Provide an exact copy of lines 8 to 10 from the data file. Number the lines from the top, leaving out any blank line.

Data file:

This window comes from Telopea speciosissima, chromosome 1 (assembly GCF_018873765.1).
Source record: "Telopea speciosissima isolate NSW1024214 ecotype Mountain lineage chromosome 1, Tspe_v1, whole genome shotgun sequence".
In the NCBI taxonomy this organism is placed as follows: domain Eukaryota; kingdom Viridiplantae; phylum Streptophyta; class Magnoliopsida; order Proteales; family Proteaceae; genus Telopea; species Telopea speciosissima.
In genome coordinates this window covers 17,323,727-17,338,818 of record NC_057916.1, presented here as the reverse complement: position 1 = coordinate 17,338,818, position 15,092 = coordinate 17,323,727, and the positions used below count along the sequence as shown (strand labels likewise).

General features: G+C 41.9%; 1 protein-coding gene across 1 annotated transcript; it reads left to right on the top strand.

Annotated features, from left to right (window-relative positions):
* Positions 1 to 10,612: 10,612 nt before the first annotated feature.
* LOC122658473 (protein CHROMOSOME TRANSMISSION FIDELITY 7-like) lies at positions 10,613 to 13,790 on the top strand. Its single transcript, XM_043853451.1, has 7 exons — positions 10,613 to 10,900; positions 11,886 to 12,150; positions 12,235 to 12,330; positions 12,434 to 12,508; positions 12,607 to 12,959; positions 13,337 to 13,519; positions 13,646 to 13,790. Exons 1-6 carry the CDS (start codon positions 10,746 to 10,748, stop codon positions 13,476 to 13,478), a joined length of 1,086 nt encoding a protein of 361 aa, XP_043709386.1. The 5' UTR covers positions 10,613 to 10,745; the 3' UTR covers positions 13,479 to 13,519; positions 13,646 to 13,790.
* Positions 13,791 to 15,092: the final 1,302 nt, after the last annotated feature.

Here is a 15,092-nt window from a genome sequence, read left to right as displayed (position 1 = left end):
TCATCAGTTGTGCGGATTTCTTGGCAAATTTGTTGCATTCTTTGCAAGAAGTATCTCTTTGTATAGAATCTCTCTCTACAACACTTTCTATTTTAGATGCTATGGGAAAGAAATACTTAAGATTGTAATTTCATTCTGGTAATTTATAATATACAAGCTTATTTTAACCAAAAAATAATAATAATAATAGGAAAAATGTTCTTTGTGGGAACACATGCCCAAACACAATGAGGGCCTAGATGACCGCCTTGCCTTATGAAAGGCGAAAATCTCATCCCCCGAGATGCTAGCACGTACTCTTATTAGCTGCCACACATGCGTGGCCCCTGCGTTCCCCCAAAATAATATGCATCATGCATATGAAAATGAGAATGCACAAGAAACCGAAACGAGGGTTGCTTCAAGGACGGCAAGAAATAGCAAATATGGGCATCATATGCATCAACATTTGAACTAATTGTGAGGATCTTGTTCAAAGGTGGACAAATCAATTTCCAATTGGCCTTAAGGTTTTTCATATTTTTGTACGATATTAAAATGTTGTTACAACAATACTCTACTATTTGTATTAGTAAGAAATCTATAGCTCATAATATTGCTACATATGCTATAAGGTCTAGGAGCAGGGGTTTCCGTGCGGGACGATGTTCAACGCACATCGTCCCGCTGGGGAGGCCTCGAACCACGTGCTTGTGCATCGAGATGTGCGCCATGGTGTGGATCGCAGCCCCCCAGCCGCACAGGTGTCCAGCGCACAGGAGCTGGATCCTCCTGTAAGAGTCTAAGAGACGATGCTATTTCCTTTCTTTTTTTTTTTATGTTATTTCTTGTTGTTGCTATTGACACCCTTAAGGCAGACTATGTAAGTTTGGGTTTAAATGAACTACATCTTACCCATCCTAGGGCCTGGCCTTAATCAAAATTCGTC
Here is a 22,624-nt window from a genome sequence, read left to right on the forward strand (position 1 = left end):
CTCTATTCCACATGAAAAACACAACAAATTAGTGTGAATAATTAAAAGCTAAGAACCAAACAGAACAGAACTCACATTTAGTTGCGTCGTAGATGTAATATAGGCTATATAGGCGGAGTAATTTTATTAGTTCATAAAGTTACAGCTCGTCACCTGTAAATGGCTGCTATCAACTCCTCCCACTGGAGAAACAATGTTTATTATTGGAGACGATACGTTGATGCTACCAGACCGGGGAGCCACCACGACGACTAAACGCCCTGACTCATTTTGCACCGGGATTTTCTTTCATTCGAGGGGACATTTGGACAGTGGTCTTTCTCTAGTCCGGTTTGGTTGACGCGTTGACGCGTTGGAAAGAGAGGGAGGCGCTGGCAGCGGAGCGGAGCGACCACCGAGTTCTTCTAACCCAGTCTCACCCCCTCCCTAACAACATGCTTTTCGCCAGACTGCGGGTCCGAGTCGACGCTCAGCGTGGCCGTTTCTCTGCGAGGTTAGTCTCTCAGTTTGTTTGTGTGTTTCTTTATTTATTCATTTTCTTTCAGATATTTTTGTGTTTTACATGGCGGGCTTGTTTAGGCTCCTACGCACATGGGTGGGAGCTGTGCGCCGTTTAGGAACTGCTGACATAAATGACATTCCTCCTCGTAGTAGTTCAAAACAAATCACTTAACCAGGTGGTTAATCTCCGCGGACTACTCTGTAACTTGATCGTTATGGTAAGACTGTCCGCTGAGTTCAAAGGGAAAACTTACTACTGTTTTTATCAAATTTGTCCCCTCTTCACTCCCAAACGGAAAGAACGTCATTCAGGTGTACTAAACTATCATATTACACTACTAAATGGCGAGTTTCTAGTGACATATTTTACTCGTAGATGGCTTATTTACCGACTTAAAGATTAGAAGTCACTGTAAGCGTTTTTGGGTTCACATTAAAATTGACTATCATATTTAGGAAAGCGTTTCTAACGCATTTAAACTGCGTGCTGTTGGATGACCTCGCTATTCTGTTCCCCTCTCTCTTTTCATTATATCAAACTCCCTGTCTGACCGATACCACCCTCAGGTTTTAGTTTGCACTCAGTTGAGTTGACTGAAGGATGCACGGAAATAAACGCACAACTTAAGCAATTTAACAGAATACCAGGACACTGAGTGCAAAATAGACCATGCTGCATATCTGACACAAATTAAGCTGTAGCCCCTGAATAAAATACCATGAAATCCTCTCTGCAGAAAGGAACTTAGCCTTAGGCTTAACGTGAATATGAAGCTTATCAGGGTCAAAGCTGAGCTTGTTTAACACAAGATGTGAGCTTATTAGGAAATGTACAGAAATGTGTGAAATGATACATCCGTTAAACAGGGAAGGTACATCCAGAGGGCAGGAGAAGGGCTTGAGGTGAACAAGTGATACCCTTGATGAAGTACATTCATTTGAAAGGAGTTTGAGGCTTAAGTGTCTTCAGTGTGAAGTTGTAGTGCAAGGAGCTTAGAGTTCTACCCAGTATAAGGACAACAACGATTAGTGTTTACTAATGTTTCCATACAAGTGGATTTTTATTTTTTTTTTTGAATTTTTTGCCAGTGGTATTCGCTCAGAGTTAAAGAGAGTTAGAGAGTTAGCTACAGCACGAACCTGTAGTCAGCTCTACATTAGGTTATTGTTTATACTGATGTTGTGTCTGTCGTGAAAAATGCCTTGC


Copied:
* LOC122658473 (protein CHROMOSOME TRANSMISSION FIDELITY 7-like) lies at positions 10,613 to 13,790 on the top strand. Its single transcript, XM_043853451.1, has 7 exons — positions 10,613 to 10,900; positions 11,886 to 12,150; positions 12,235 to 12,330; positions 12,434 to 12,508; positions 12,607 to 12,959; positions 13,337 to 13,519; positions 13,646 to 13,790. Exons 1-6 carry the CDS (start codon positions 10,746 to 10,748, stop codon positions 13,476 to 13,478), a joined length of 1,086 nt encoding a protein of 361 aa, XP_043709386.1. The 5' UTR covers positions 10,613 to 10,745; the 3' UTR covers positions 13,479 to 13,519; positions 13,646 to 13,790.
* Positions 13,791 to 15,092: the final 1,302 nt, after the last annotated feature.

Here is a 15,092-nt window from a genome sequence, read left to right as displayed (position 1 = left end):